Sarah Du



Department of Computer and Electrical Engineering and Computer Science


By Yaffi Spodek


Can you describe your career path and how you came to FAU?

I have a BS degree in electrical engineering from Isfahan University of Technology and an MS degree from the University of Ottawa. I earned my PhD in integrated photonics at University of Waterloo in Canada. During the last year of my PhD, I did an internship at Intel Labs in Santa Clara, California. I taught at Southern Illinois University before coming to Florida. In 2019, I joined the College of Engineering as an instructor in the department of CEECS. 

What are your areas of research expertise?

I study the science of light and the interaction of light particles, known as photons, with electrons. I work on devices and methods for fast transfer of data. Specifically, my research focuses on design, development and modelling of semiconductor lasers, amplifiers and light modulators. A novel application of my research is in development of all-optical computation methods. When we develop algorithms and successfully fabricate devices that can work with the speed of light, the computations become extremely fast. My areas of research include Integrated Photonics, Optoelectronics, Optical Networks, and Quantum Optics.


What achievements in your career are you most proud of? 

Fine-tuned skill sets of continuous learning, effective teaching, and persistence in research are the most important achievements that any academician will gain. While I was in graduate school, I received a prestigious scholarship from Natural Sciences and Engineering Council of Canada (NSERC) for the duration of my PhD studies. Later on, I was also offered an NSERC scholarship to complete my post-doctoral degree with a partnership in industry, but I decided to join academia.


Who or what inspired you to enter the field of engineering and computer science?

My parents were my role models. They are both educators who valued knowledge. My father was a professor of Environmental and Civil Engineering who authored two books on water quality and treatment. I remember helping him with translations and preparation of material. My mother was a high school teacher who made sure we studied hard. Growing up, I was always very interested in mathematics and physics.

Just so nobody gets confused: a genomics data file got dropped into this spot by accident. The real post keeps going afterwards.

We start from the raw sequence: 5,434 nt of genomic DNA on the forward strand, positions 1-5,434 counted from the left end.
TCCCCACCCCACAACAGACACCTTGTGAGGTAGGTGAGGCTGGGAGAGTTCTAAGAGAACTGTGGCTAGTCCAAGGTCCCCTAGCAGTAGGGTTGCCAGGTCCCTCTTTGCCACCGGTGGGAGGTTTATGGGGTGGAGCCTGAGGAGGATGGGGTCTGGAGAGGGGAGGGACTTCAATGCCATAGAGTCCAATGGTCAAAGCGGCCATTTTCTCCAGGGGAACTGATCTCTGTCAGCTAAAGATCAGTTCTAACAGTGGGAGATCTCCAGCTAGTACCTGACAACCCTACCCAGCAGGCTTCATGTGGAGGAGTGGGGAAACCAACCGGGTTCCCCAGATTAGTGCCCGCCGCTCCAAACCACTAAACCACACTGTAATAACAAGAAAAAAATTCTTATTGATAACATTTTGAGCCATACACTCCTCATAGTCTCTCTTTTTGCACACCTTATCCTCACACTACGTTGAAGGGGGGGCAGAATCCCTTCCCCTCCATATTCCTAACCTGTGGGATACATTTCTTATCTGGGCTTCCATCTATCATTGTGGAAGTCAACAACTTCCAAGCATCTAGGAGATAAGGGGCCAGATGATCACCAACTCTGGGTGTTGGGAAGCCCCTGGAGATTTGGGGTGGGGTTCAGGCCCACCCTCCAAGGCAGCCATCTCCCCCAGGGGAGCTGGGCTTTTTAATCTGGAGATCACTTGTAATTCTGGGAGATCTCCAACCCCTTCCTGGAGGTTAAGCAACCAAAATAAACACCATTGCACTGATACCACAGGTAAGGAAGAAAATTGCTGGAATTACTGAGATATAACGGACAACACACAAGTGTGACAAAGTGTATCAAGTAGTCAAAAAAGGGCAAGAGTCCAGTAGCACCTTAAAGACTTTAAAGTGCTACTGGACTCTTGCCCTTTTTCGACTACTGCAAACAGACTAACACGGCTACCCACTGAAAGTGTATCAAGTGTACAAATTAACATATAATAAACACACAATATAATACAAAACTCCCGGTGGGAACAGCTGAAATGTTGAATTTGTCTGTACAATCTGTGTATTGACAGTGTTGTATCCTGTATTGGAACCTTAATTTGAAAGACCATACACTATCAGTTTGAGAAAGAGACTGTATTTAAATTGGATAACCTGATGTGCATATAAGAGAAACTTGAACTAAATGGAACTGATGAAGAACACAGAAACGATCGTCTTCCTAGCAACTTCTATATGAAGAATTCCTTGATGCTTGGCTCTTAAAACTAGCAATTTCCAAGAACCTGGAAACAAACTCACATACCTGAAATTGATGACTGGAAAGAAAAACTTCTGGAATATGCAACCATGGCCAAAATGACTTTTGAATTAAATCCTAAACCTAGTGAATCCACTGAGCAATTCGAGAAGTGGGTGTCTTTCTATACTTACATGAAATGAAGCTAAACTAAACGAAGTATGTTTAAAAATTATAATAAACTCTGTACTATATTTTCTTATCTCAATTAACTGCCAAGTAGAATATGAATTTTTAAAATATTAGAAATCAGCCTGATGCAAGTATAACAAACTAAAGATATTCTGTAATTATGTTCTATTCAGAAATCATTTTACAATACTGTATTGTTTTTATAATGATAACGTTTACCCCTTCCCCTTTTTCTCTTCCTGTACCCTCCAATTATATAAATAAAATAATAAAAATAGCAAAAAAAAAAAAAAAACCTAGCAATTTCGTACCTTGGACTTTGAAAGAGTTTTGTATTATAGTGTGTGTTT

As you reflect back on your career, what advice would you give to women who are interested in entering the field? 

Find a female mentor to guide you. Since it’s a field dominated by males, it can be a very intimidating environment, but you need to seek out those people who make you feel comfortable. There are a lot more opportunities in the field for women than there used to be. You have to keep believing in yourself and build up confidence with hard work. I was lucky enough to have a handful of female advisors and role models, and when I had a mentor, I excelled.  


Why did you decide to pursue a career in academia vs. industry or government?

I had experience working in the high-tech industry, but I chose to teach because it’s very fulfilling. I love working with students of different backgrounds, mentoring them, learning from them, and keeping up-to-date on the latest research. One of the reasons I wanted to teach at FAU was because of its diversity. Diversity means being exposed to a variety of skillsets and methods of thought which adds vision and broadens horizons for creativity and ingenuity.  


What has been your greatest challenge?

The dual-career challenge, as well as the work-life balance have been my greatest challenges. As a couple, it is difficult to simultaneously build a fulfilling career and at the same time raise a young family. There are gives and takes, and sacrifices that need to be made along the way, and then it becomes the most amazing challenge and path to growth.


What do you find most rewarding in your professional career?

In academia, it’s so rewarding to see my students excel and succeed. It’s so fulfilling to read their emails, see them in my office, or even around the campus, and hear their stories of how my classes have shaped their studies and careers. In industry, it was amazing to see a product I was involved with come to life or a program I developed became the standard of use for many research themes.  


Sareh Taebi earned a MS in electrical engineering from the University of Ottawa, and a PhD in photonics from the University of Waterloo. She did a research internship at Intel Labs in Santa Clara, California and later taught at Southern Illinois University. In 2019, Dr. Taebi joined FAU as an instructor in the Department of Computer and Electrical Engineering and Computer Science, where she teaches Computer programming in C and C++ to all incoming computer science students.